You can start with the edge and the public services as it tends to be the simplest deployment opportunity for IPv6. However, you should also plan for rolling out IPv6 internally. The timeframe may be longer, but having a cohesive IPv6 strategy for both environments is important.

    2. Should i change my complete IPs to IPv6 ??

    This question goes along with both your previous question and question #4/#5. The reality is that IPv4 will be with us for a long time, so you won't be removing that private addressing just yet. However, I do recommend planning for a dual stack rollout within your internal network (i.e. IPv6 coexisting with existing IPv4 implementation).

    3. Since we are using different ISPs for intenet at Sites, should we use Provider independent IPv6 ?

    It depends on your Internet deployment model. Do you need to advertise the same IPv6 range from multiple locations for multi-homing purposes? If so, provider independent space is a better option. Some ISPs might allow you to advertise provider-assigned space from different providers, so you may want to investigate that if you are unable to acquire PI space.

    4. Should I change the 172.31 IP used for eBGP connection with MPLS PE to be changed to IPv6 ?

    No, the existing IPv4 eBGP peering should not be changed. In a dual stack MPLS-based WAN, you will have an IPv4 eBGP peer and an IPv6 eBGP peer.

    5.  I read that Dual Stack is a better solution. Where to activate Dual  stack ? Is it in the routers or all the servers and PC accross the  organization.

    Dual stack is the preferred method for migration from IPv4 to IPv6.With proper planning, deploying dual stack IPv6 on your network infrastructure is fairly straight forward. Many customers start by deploying IPv6 in the core and then working out towards the edge of the network.

    In your case, you'll need to work with your MPLS providers to verify if they support IPv6.

    Servers and PCs represent a bigger challenge that the network due to application issues. It's important to engage the application teams and work with your vendors (e.g. SAP) to validate IPv6 support. In most cases, IPv6 rollout should not impact your IPv4-based applications though.

    I recommend visiting and checking out the many great IPv6 presentations by my colleagues here at Cisco. There are sessions covering deployments such as yours that should help you in your planning.

    Please let me know if you have any other questions.



    Hello Chip,

    Thanks for the reply.

    I want some more clarity regarding which IPv6 address to use.

    1. Since each of the my Sites use different ISP, Each ISP gives different IPv6 prefixes. So all the sites will be having different IPv6 prefix ,which will be difficult to manage. So can I use Unique Local Address (ULA FC00::/7 ) for my Sites and use NAT64 at internet edge. Is this method recommended ? ( I think my Management wont recommend any PI prefix )

    2. Is there any good NAT64 translator available in the market ?

    How to handle multi-site provider-aggregated prefixes is one of the biggest pain points in IPv6, not that it isn't equally painful in IPv4.   Another big pain is multiple ISPs for a single site, ditto. There are various things people have tried, all with pro's and con's:

    a) Live with the multiple prefixes, which works, but is a nuisance to document & route.

    b) Big organizations can get provider-independent space; the University of Wisconsin-Madison is on its 3rd IPv6 prefix (the trajectory was 6bone prefix, PA prefix, PI prefix), after deciding they needed to do this and getting a /32.  Makes in the in-house routing easy, but complicates peering and relationships with providers.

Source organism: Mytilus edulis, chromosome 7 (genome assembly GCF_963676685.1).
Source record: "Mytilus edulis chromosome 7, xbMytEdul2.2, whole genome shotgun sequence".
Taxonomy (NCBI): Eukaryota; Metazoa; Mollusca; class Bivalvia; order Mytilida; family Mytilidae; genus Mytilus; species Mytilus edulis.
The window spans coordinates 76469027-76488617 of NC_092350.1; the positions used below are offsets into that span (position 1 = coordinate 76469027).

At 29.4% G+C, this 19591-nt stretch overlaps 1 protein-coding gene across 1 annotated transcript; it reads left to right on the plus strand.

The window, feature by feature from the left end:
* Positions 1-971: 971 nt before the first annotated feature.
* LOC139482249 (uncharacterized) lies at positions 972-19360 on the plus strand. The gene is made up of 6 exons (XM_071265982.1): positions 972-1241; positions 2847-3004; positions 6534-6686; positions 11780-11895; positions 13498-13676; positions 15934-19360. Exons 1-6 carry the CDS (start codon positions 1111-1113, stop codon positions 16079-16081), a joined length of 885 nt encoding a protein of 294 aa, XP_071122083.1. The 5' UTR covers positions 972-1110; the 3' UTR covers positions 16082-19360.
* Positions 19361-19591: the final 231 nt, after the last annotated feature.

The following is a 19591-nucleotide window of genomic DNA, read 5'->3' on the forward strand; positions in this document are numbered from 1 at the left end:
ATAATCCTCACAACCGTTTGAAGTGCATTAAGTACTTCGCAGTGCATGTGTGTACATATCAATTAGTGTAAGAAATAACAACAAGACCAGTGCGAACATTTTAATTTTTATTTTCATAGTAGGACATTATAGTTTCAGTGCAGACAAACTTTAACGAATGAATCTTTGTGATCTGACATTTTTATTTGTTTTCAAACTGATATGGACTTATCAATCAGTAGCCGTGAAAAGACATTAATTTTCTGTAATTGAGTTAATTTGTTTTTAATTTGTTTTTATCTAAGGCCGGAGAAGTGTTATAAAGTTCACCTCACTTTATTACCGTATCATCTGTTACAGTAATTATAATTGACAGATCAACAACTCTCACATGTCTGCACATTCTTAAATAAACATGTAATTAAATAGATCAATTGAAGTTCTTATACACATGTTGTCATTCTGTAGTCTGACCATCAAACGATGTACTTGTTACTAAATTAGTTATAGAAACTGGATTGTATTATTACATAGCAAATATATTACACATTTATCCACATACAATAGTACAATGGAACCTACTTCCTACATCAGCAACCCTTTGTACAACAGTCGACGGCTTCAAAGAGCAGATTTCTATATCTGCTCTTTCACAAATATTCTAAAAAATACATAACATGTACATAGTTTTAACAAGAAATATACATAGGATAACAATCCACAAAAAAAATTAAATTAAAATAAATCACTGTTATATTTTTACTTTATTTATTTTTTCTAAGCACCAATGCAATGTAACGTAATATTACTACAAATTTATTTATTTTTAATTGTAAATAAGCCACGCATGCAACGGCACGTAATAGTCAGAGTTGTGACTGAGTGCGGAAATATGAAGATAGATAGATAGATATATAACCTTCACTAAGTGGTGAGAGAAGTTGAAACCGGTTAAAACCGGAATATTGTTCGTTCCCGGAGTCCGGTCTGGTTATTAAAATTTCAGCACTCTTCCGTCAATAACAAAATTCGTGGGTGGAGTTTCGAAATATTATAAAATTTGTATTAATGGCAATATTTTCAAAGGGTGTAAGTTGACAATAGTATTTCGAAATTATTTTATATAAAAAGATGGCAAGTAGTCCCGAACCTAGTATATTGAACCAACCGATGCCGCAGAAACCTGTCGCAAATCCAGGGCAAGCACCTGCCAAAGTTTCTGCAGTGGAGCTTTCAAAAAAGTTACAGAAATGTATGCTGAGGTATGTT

c) If all of your ISP's are toying with Cisco's experimental Location-ID separation protocol, get the PA address space from the provider of your biggest sites, and have the other ISP's tunnel your traffic.  Nice for the customer, but hard to negotiate.

    d) Use ULA's internally, with Cisco's experimental NAT66 prefix substitutions at the border.  Beware!  A lot of clients get horribly confused about which source address to use if they have both an fc00::/7 ULA prefix and a 2000::/3 global unicast prefix.  Also, the NAT66 is header only, so v6 payloads with embedded addresses will break.

    I'm squatting on a fair amount of public v4 and native v6, so I'm the wrong person to ask about NAT64, sorry.

    -- Jim Leinweber, WI State Lab of Hygiene

    Hi Irfan,

    Jim has done an excellent job of laying out the options.

    This particular scenario requires NAT66/NPTv6 and not NAT64. However, the IPv6 community tends to steer people away from ULA with NPTv6 at the edge. One of the primary goals of IPv6 is restoring end-to-end connectivity and removing the requirement for NAT. With that in mind, global addressing is the preferred method. Whether that model is achievable in all scenarios remains to be seen and I expect we'll see more best practices developed as IPv6 deployment continues.

    Currently, the Cisco ASA is the only Cisco platform that supports NAT66. However, NPTv6 is on the roadmap for IOS.



    John Mink

    Hello Chip,

    Since IPv6 isn't backwards compatible with IPv4 when do you think the cut off for IPv4 will be? And if so will it be a gracefull transition or a "lights off" transition?

    Hi John,

    That's a tough question.

    I'm aware of enterprise customers with aggressive timelines for native IPv6 in the next 3-5 years. For commercial and small enterprise, the timeline will probably be longer. However, I've never been much of a prognosticator.

    With a combination of dual stack and minimal use of translation, a graceful transition should be achievable.A "lights off" transition may occur in internal networks due to the operational overhead of dual stack. That scenario is much less likely for the Internet though.

    Hopefully, IPv4 doesn't stick around forever.




      Thanks for the reply. Another question I have is with networks that use encryptors such as Taclanes, how would this transition affect them? Would the Taclanes have to support IPv6 as well? Would all devices enterprise wise have to support IPv6?